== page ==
“We are facing a secondary pandemic of neurological disease.”

“We are facing a secondary pandemic of neurological disease.”
Robert Stevens Associate Professor of Anaesthesiology and Critical Care Medicine at Johns Hopkins Medicine, US.

With medical science struggling to keep up with coronavirus and its consequences, it will be several years at least before more conclusive studies as to the long term impacts of the pandemic can be produced. The law lags even further behind.

Whilst COVID-19 has largely been considered to be a respiratory disease, more than 300 studies from around the world report a significant number of COVID-19 patients are displaying neurological abnormalities ranging from mild symptoms, such as headaches and loss of smell, to more severe variants commonly associated with mild to moderate brain injury.

Although the extent and severity of these COVID-19 neurological complications are only just beginning to be recognised and understood, a further complication is that many sufferers are not tested for the virus, particularly if they do not exhibit the classic symptoms of a cough or fever. Consequently, if these patients do have neurological symptoms, the fact that they are linked to COVID-19 may go undetected.  According to Johns Hopkins Medicine, a significant percentage of COVID-19 patients display confusion as the only symptom – they don’t have a cough, fatigue or fever.

A small but significant percentage of COVID-19 patients have displayed neurological problems as recorded in studies from China, UK, France, Japan and Italy.  These symptoms include cerebral vascular disease, encephalopathy, impaired consciousness, agitation, deliria, hypoxia, loss of smell and taste, with the temporal and frontal lobes appearing to be most affected.

The mechanism of neurological injury is still being investigated. There is concern that a proportion of COVID-19 patients could be left with subtle brain damage that is either left undiagnosed or only becomes apparent in years to come, as occurred following the Spanish flu pandemic and the 1957 influenza pandemic.

In previous corona cases prior to this outbreak, studies reported that up to 40% of patients admitted to intensive care had cognitive symptoms more than two years later. Whilst it is too early to see if this pattern is repeated with COVID-19, increasingly the evidence suggests parallel outcomes. Notably, a recent French study reported that 40% of COVID-19 patients admitted to intensive care were diagnosed with encephalopathy whilst a Chinese paper also reported this development in 7% of COVID-19 hospitalised patients in Wuhan.

A recent UK study of neuropsychiatric complications, the Ellul et al paper in the Lancet, found that cerebrovascular events predominated in older patients but conversely that cases of altered mental status were disproportionately high in younger patients. In 153 patients with COVID-19, aged between 23-94, the study found 62% had suffered a cerebrovascular event whilst 31% recorded altered mental states including psychosis and neurocognitive dementia-like symptoms. A separate study of COVID-19 patients reported more generalised cognitive problems such as impaired memory, slower processing, executive deficits and speech and language problems.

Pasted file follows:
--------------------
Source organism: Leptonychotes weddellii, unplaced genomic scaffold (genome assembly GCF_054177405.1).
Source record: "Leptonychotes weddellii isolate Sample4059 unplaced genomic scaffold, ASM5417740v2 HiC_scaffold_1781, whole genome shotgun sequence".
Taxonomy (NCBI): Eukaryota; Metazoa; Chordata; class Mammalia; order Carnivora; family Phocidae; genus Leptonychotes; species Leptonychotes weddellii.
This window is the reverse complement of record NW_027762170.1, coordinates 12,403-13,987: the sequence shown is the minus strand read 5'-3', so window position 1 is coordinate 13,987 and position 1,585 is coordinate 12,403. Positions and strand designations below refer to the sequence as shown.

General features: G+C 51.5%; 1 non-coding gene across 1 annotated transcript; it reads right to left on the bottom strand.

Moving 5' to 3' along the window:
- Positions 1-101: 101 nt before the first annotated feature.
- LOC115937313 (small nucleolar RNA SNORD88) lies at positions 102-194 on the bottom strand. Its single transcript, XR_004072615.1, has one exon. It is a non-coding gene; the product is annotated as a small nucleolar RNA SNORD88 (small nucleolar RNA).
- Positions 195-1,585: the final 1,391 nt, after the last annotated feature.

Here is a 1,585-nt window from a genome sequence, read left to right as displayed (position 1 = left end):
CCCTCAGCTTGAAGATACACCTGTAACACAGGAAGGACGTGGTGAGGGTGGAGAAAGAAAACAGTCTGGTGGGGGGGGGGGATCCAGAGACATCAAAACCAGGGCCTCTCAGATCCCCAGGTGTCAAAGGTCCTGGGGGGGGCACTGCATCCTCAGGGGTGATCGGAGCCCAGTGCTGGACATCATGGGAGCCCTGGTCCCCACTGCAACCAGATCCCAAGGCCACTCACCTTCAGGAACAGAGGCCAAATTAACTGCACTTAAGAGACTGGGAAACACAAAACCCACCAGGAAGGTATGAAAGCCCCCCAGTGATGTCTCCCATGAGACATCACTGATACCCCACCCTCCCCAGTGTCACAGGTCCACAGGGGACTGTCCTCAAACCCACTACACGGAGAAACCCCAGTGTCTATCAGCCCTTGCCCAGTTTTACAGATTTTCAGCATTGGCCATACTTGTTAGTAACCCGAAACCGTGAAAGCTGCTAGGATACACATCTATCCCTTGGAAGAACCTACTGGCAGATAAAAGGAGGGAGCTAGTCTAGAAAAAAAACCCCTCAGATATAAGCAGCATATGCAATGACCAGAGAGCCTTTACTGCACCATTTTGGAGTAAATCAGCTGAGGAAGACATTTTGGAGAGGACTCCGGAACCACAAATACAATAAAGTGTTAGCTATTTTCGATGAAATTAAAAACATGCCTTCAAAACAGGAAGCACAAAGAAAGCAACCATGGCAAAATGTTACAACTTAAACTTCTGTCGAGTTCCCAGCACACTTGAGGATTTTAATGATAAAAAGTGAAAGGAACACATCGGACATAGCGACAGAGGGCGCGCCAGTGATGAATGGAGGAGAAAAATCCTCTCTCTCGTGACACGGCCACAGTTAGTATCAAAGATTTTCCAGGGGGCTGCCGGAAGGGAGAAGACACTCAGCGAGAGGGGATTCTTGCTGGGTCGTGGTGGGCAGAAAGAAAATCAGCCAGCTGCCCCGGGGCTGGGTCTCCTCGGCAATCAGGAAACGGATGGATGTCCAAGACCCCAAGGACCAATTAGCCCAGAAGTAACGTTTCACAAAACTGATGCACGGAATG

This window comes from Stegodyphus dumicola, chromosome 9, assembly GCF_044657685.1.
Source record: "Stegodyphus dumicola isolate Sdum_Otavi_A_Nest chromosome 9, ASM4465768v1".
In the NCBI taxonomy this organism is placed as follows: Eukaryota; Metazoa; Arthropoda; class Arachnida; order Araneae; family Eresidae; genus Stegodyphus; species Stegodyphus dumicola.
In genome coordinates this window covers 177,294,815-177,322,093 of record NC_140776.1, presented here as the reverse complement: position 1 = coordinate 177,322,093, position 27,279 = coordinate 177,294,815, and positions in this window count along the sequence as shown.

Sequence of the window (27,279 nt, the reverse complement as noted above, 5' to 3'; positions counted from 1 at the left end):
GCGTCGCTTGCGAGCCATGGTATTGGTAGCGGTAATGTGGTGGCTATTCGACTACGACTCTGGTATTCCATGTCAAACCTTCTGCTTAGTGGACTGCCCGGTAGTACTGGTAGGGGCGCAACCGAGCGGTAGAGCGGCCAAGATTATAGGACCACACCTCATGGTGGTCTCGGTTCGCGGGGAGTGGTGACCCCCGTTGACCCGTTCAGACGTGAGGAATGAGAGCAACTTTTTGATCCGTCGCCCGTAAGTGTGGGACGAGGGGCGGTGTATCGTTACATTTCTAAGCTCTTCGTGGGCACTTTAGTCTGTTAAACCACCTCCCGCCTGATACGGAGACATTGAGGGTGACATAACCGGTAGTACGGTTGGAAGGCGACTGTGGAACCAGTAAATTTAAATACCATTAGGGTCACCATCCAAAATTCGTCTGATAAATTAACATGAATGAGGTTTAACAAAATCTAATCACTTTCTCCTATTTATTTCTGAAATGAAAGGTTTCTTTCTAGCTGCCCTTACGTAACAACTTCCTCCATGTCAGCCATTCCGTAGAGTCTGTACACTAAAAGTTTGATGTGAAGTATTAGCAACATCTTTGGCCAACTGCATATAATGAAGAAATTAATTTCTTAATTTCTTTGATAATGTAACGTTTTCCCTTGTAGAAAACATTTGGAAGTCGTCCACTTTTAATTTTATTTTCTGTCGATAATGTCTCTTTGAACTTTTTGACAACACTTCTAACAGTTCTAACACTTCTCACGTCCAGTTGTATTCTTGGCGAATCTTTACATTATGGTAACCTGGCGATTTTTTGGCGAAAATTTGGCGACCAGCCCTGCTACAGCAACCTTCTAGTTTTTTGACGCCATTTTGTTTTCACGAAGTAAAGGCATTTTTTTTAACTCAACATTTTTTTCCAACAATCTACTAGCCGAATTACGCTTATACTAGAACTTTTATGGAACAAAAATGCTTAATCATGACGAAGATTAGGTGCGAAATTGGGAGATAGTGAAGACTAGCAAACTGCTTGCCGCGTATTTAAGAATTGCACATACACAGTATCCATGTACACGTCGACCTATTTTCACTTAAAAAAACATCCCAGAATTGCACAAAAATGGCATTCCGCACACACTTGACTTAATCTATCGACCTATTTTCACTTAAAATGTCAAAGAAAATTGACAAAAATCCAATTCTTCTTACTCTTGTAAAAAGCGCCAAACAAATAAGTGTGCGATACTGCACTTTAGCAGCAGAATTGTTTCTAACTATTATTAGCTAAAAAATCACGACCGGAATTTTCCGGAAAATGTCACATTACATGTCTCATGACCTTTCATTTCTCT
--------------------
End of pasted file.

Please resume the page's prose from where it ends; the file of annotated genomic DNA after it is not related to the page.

If these surveys point to a pattern of outcomes for COVID-19 patients then this raises a number of issues such as:

  • Neurological consequences said to have been caused by a non-COVID event, may have in fact been caused by a pre or post-accident contraction of COVID-19.
  • In particular might the “symptom led” diagnosis of traumatically caused subtle brain injury, wrongly attribute causation to a non COVID-19 event instead of to the virus?
  • If the non-COVID event caused neurological consequences, how are the additional effects of a COVID event to be identified, particularly if they eclipse the original injury or break the chain in causation?
  • How does a subsequent contraction of COVID-19 affect the value of damages flowing from an earlier non-COVID event?
  • What is the level of disability, and hence damages level, of cases where there is liability for the contraction of COVID-19 if causation can be established.

The fundamental point which arises from this research and the level of infection in the UK (itself not yet fully understood) is that the possibility of COVID-19 having been contracted and being responsible for neurological injury and impairment must be considered and specifically addressed by medical experts.

This may well impact significantly for those in receipt of care who may already be vulnerable and have recovered from COVID-19 but are left with health consequences. For those that employ care workers who had been diagnosed with COVID-19 it might be part of an assessment of health before an employee returns to the care environment?

To access BLM’s Coronavirus Hub for more legal updates, please click here.


Andrew Kerr, Partner, BLM

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